Green Berets fight proxy war against Yemen

By Chris Fry
May 9, 2018

U.S. special operations forces in the northern Syrian province of Raqa on May 25, 2016.

The New York Times published an explosive report May 3 that the Pentagon has stationed a unit of Green Berets in Saudi Arabia on the Yemen border. Their mission is to “locate and destroy caches of ballistic missiles and launch sites that Houthi rebels in Yemen are using to attack Riyadh and other Saudi cities.”

Since the missile launchers are small and mobile, it is likely that the U.S. Special Forces unit will enter Yemen to battle Houthi units if they have not already done so, despite Pentagon denials. A May 1 report in IHS Jane’s Defence Weekly states: “The United States Transportation Command issued a request for information on 30 April for third parties that are capable of undertaking aircraft- and helicopter-based personnel recovery, casualty evacuation, and medical evacuation duties within the Central Command area of responsibility in general, and within Yemen in particular.”

Why would the Pentagon contract with corporations to evacuate troops from Yemen if it did not plan to send forces into that embattled country?

The Houthis are a Shiite Muslim grouping in Yemen that took over the government center in the city of Sanaa in 2014. They ousted pro-U.S. President Abed Rabbo Mansour Hadi, who fled to Saudi Arabia.

This new escalation, states the Times report, appears “to contradict Pentagon statements that American military assistance to the Saudi-led campaign in Yemen is limited to aircraft refueling, logistics and general intelligence sharing.” Once again the Pentagon and the White House have launched a secret illegal war without congressional approval.

Saudi Arabia began a devastating air war against the people of Yemen in 2015 after the U.S. gave its support, according to the Times: “Officials said American support for the Saudi-led coalition against Houthi rebels, a campaign that includes the United Arab Emirates, Jordan and Egypt, was initially outlined in a 2015 document known as the Rice memo, named after Susan E. Rice, who was then Mr. Obama’s national security adviser.”

Lasting more than three years, that bombing campaign has killed at least 10,000 people and injured more than 50,000. The Saudi regime, with its Gulf State allies, has prevented vital food and medical supplies from reaching Yemen’s 28 million people by blockading or capturing that country’s ports.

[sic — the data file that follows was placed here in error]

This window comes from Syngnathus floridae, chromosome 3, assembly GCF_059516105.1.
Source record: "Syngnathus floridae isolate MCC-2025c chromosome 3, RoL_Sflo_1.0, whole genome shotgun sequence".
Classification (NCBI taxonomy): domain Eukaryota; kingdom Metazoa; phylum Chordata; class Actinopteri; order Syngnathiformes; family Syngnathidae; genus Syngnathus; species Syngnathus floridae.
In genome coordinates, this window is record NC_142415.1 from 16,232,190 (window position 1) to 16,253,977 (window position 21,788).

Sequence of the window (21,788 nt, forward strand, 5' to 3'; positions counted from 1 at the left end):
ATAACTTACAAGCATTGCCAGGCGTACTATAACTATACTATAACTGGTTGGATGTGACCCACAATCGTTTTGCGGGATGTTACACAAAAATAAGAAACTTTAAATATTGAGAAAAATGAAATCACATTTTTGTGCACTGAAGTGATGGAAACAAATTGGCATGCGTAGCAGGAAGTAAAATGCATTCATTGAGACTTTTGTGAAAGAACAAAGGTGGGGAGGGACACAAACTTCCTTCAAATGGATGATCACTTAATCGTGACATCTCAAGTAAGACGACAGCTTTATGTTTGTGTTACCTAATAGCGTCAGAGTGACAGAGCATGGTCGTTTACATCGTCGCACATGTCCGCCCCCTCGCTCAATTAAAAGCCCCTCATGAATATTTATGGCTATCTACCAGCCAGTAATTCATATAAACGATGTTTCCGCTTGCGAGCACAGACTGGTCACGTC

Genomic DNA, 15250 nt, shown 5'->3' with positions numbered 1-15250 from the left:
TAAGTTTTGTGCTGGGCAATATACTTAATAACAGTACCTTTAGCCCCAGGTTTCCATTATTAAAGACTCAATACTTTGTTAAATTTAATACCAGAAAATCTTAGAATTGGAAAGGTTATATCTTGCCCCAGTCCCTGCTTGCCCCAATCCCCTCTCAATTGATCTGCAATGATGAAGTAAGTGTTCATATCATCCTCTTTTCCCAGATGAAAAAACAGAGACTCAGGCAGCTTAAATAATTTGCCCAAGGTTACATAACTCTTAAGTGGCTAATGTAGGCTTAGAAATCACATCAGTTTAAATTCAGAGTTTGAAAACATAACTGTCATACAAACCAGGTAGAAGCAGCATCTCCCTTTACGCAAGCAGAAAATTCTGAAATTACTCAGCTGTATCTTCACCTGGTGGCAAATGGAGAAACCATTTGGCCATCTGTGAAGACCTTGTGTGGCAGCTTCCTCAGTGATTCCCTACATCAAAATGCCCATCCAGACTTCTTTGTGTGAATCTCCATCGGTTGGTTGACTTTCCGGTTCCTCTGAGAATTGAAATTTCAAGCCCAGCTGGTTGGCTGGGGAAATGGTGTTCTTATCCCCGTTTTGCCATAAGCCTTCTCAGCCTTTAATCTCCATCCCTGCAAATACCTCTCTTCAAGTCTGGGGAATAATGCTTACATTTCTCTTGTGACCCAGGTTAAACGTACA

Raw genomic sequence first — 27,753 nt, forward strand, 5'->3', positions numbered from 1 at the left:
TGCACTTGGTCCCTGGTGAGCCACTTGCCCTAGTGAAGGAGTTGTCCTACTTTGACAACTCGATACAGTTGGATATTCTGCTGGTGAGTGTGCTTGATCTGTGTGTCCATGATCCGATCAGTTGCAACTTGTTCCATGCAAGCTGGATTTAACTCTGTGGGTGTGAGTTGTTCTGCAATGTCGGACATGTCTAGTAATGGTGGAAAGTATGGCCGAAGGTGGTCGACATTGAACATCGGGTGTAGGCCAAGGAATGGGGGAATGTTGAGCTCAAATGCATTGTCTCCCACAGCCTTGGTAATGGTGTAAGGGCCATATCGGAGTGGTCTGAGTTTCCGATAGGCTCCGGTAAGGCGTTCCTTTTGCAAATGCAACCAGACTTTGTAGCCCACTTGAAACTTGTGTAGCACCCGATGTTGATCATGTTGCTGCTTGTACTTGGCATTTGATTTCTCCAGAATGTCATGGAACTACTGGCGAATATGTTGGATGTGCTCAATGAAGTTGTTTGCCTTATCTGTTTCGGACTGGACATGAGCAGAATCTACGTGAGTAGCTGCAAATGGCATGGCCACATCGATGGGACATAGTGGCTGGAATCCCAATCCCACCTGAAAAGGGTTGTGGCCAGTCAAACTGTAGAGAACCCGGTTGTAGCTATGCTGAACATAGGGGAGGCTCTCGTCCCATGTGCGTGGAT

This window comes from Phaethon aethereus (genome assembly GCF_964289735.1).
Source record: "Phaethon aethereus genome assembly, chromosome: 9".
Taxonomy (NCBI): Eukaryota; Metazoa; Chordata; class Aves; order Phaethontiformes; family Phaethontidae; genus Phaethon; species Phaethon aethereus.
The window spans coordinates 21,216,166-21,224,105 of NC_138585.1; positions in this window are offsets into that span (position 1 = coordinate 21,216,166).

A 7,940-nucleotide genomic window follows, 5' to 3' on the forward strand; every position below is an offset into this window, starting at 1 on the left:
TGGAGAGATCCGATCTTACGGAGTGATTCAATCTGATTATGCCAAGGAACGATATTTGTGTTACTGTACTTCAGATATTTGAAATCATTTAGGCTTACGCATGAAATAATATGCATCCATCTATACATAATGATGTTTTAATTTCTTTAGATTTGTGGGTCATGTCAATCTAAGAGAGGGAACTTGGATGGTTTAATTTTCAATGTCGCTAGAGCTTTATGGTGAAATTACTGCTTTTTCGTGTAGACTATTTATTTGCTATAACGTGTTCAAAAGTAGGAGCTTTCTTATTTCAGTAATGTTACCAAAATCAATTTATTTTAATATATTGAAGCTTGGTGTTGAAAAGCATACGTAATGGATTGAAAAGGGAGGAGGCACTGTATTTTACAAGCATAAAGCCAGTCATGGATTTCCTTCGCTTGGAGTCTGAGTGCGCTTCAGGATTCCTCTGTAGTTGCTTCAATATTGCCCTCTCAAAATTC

Reuters corporate news agency opines: “Winning and keeping control of Yemen’s ports in the Red Sea, no matter how small, is of paramount importance to the UAE, a key partner in the Saudi-led coalition that has overseen the effort to wrest the coast from the Iran-aligned Houthis as part of a strategy to box them in around the capital, Sana.

“Dotted along one of the most important trade routes for oil tankers heading from the Middle East to Europe, the ports — also vital entry points for Yemen’s food imports and aid — are too strategic to lose.” (, April 9)

In December 2017 the Saudi regime promised to ease the blockade of Yemen, but that has proved to be a lie. “Yemen’s rebel-held port of Hodeidah, a lifeline for the war-ravaged country dependent on food imports, remains ‘a wasteland’ three months after a Saudi-led coalition alleged to have lifted its long-running blockade.” (, March 25)

This war has caused unbelievable suffering for the people of Yemen, one of the poorest countries on the planet. According to the U.N. Office for the Coordination of Humanitarian Affairs, there are 17.8 million food-insecure people in Yemen and around 7 million people on the brink of famine.

OCHA’s Humanitarian Needs Overview found that an average of 65 people have been killed or injured daily since the escalation of the conflict, with children making up 13 percent of the Yemeni casualties. According to the agency, 16 million Yemenis lack access to “safe water and sanitation” resulting in an estimated 1 million cases of cholera. There are 2 million internally displaced people. (, Jan. 23)

Yemen’s Houthi President Salah al Samad was assassinated April 21 by a Saudi air strike. Since the U.S. refuses to recognize the Houthi government, corporate media gave this little attention, even though Pentagon complicity with this attack would violate U.S. and international law.

Increase in secret deployments of U.S. Special Forces

Stationing Green Berets at the Saudi border is the latest in an increase in secret deployments of U.S. Special Forces. These are now stationed in 149 countries, 75 percent of the world’s nations. “General Raymond Thomas, the chief of U.S. Special Operations Command, offered some clues about the planetwide reach of America’s most elite troops. ‘We operate and fight in every corner of the world,’ he boasted. ‘Rather than a mere “break-glass-in-case-of-war” force, we are now proactively engaged across the “battle space” of the Geographic Combatant Commands providing key integrating and enabling capabilities to support their campaigns and operations.’” (, Dec. 18, 2017)

In May 2017, while visiting Saudi Arabia, Trump signed a whopping $110 billion weapons deal with the Saudi regime. This March, the Pentagon added a $670 million sale in anti-tank missiles and spare parts for aircraft and helicopters. (, May 3)

When analyzing this new escalation by U.S. imperialism, it should be remembered that the purpose stated by al-Qaida for its 9/11 attacks was to remove U.S. troops stationed in Saudi Arabia.

U.S. out of the Middle East!